LONDON (Reuters Breakingviews) - Wirecard is facing its day of reckoning. Investors in the 12.4 billion euro German payments group that has tried to bat away accusations of financial impropriety for 18 months are hoping for a resolution when it publishes delayed 2019 annual results on Thursday. Yet even if auditor EY gives its seal of approval to the company’s accounts, Chief Executive Markus Braun’s job will be at risk.
The Bavaria-based company, which processes electronic payments for businesses and customers, is due to publish its audited financial statements after several delays. Braun’s company said in May that EY needed more time. A special investigation into older accounts by KPMG concluded in April that Wirecard and its business partners had not provided sufficient documentation to address all allegations of accounting irregularities made by the Financial Times.
There are three possible outcomes this week. First, EY could refuse to sign off on Wirecard’s 2019 accounts due to material misstatements. That would destroy any remaining faith investors have in the company’s numbers and make Braun’s position untenable. Alternatively, the auditors could give a “qualified opinion”, meaning they had found serious but non-pervasive problems. That too would damage Braun, since Wirecard has always denied the accusations and said only last month it was expecting an unqualified opinion - accounting jargon for a clean bill of health.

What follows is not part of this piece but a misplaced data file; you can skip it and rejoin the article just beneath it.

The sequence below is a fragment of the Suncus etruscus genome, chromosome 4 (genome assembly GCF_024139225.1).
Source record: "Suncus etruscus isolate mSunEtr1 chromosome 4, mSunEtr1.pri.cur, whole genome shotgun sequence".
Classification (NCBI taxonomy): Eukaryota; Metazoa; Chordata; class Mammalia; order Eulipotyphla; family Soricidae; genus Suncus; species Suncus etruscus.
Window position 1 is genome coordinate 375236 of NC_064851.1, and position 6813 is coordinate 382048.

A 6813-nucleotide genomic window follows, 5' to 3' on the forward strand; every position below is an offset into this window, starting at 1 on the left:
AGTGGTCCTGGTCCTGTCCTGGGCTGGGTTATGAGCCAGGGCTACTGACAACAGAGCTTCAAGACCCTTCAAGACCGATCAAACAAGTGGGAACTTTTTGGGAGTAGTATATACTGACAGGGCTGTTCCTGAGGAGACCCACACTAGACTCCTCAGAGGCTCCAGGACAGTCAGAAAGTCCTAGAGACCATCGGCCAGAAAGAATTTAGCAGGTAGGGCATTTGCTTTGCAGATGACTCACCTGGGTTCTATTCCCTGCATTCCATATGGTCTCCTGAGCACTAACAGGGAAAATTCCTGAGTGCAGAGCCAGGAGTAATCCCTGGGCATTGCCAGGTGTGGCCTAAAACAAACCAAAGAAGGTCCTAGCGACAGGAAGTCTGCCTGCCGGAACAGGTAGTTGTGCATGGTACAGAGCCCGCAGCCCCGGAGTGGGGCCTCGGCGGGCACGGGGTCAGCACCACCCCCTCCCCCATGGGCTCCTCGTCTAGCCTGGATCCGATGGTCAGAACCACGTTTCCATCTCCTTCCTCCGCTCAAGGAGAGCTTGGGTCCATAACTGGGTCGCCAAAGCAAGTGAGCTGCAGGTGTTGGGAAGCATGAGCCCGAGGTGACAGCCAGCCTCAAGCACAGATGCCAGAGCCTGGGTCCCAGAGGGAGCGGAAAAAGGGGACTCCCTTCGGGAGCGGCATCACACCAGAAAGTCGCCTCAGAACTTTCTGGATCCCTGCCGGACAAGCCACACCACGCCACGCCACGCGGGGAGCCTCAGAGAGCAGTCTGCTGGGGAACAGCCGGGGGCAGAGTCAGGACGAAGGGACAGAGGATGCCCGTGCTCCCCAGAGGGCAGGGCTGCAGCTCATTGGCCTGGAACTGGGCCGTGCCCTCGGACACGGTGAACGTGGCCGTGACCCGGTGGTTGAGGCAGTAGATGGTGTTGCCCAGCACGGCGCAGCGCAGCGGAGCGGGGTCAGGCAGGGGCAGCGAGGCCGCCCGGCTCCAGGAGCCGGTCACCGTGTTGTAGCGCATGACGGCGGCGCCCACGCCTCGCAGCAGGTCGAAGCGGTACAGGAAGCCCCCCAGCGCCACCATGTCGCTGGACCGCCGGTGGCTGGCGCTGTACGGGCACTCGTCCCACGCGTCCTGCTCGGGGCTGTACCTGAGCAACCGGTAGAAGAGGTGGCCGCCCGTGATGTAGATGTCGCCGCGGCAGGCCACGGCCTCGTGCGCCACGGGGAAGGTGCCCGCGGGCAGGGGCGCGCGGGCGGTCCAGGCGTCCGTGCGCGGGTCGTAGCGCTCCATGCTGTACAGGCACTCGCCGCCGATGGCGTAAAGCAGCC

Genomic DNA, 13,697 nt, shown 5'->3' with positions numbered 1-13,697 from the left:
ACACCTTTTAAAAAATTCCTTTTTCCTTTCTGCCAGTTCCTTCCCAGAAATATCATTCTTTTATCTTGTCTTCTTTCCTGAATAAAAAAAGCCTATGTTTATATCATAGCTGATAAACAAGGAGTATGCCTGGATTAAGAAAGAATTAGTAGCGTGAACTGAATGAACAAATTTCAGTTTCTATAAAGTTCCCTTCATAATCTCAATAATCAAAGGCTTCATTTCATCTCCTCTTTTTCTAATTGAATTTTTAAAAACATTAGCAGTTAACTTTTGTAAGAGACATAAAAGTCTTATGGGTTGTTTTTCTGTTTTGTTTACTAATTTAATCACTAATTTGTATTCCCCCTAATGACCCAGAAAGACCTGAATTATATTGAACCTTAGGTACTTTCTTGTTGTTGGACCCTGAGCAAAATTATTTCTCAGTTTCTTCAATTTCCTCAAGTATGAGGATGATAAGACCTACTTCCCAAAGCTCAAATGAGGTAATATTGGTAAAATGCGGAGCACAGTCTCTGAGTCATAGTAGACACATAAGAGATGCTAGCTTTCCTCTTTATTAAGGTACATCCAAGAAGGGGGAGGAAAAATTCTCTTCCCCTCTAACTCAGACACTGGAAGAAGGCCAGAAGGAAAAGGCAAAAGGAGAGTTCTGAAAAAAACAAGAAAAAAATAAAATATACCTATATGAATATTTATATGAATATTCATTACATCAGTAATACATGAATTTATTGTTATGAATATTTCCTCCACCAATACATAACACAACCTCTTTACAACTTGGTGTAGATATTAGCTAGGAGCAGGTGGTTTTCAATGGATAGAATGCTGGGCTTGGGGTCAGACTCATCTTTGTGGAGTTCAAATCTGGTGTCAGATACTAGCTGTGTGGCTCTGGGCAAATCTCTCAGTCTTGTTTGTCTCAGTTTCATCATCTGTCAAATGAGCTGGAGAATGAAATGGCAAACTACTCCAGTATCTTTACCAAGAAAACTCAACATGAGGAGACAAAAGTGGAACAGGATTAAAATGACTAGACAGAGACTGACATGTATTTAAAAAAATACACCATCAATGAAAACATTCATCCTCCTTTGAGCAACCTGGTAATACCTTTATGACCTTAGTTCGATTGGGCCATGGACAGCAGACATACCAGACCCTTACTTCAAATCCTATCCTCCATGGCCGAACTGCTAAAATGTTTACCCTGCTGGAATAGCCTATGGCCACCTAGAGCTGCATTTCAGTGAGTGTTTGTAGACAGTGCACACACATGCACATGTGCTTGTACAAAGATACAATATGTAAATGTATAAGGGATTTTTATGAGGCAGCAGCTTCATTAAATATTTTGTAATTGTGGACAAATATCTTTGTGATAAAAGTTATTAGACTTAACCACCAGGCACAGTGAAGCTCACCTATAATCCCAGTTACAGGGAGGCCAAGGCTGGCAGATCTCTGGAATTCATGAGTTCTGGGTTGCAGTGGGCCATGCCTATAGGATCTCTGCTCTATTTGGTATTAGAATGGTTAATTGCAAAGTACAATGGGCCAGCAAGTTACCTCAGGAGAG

The third scenario, where EY gives Wirecard’s numbers the thumbs up, would therefore be a vindication. However, it would not change the findings of KPMG’s earlier investigation, which was unable to rebuff a key FT accusation that a substantial proportion of Wirecard’s revenue between 2016 and 2018 was booked through three obscure third-party businesses. The auditor said it was not able to conclude whether all of this revenue did or did not exist, largely because the third parties didn’t cooperate with its investigation. Wirecard said the figures had been verified in its audited accounts, and that information for the period may not have been available to KPMG due to data-protection regulations.
Even if the 2019 results get the auditor’s seal of approval, Chairman Thomas Eichelmann would therefore still face pressure to let Braun’s contract lapse when it ends in December. Top-10 shareholder Deka Investment has already called for the CEO’s removal.
Doubts about the company’s results are reflected in its share price. Wirecard is now valued at just 14 times 2020 EBITDA, using Refinitiv data, compared with 23 times for slower-growing peer Worldline. Whatever happens on Thursday, shareholders may conclude that any turnaround starts with demanding Braun’s head.
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